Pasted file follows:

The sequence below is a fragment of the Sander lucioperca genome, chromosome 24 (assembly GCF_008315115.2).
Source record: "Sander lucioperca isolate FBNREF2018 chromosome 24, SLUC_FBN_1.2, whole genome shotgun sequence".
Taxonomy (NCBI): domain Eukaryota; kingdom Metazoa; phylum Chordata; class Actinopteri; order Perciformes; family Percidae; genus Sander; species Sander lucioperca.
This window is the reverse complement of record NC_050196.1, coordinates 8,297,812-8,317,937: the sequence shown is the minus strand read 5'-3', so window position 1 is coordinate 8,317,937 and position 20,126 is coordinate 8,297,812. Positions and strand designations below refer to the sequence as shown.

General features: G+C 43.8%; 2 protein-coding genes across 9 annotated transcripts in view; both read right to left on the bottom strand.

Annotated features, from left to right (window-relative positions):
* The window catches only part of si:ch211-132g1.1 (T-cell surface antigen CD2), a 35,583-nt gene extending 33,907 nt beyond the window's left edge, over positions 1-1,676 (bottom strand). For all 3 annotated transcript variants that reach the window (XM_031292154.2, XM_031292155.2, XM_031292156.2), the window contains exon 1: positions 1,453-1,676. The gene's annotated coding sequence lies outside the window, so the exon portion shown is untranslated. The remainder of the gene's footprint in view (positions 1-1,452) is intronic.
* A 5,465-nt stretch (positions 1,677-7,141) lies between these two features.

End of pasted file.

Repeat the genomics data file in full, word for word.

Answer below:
The sequence below is a fragment of the Sander lucioperca genome, chromosome 24 (assembly GCF_008315115.2).
Source record: "Sander lucioperca isolate FBNREF2018 chromosome 24, SLUC_FBN_1.2, whole genome shotgun sequence".
Taxonomy (NCBI): domain Eukaryota; kingdom Metazoa; phylum Chordata; class Actinopteri; order Perciformes; family Percidae; genus Sander; species Sander lucioperca.
This window is the reverse complement of record NC_050196.1, coordinates 8,297,812-8,317,937: the sequence shown is the minus strand read 5'-3', so window position 1 is coordinate 8,317,937 and position 20,126 is coordinate 8,297,812. Positions and strand designations below refer to the sequence as shown.

General features: G+C 43.8%; 2 protein-coding genes across 9 annotated transcripts in view; both read right to left on the bottom strand.

Annotated features, from left to right (window-relative positions):
* The window catches only part of si:ch211-132g1.1 (T-cell surface antigen CD2), a 35,583-nt gene extending 33,907 nt beyond the window's left edge, over positions 1-1,676 (bottom strand). For all 3 annotated transcript variants that reach the window (XM_031292154.2, XM_031292155.2, XM_031292156.2), the window contains exon 1: positions 1,453-1,676. The gene's annotated coding sequence lies outside the window, so the exon portion shown is untranslated. The remainder of the gene's footprint in view (positions 1-1,452) is intronic.
* A 5,465-nt stretch (positions 1,677-7,141) lies between these two features.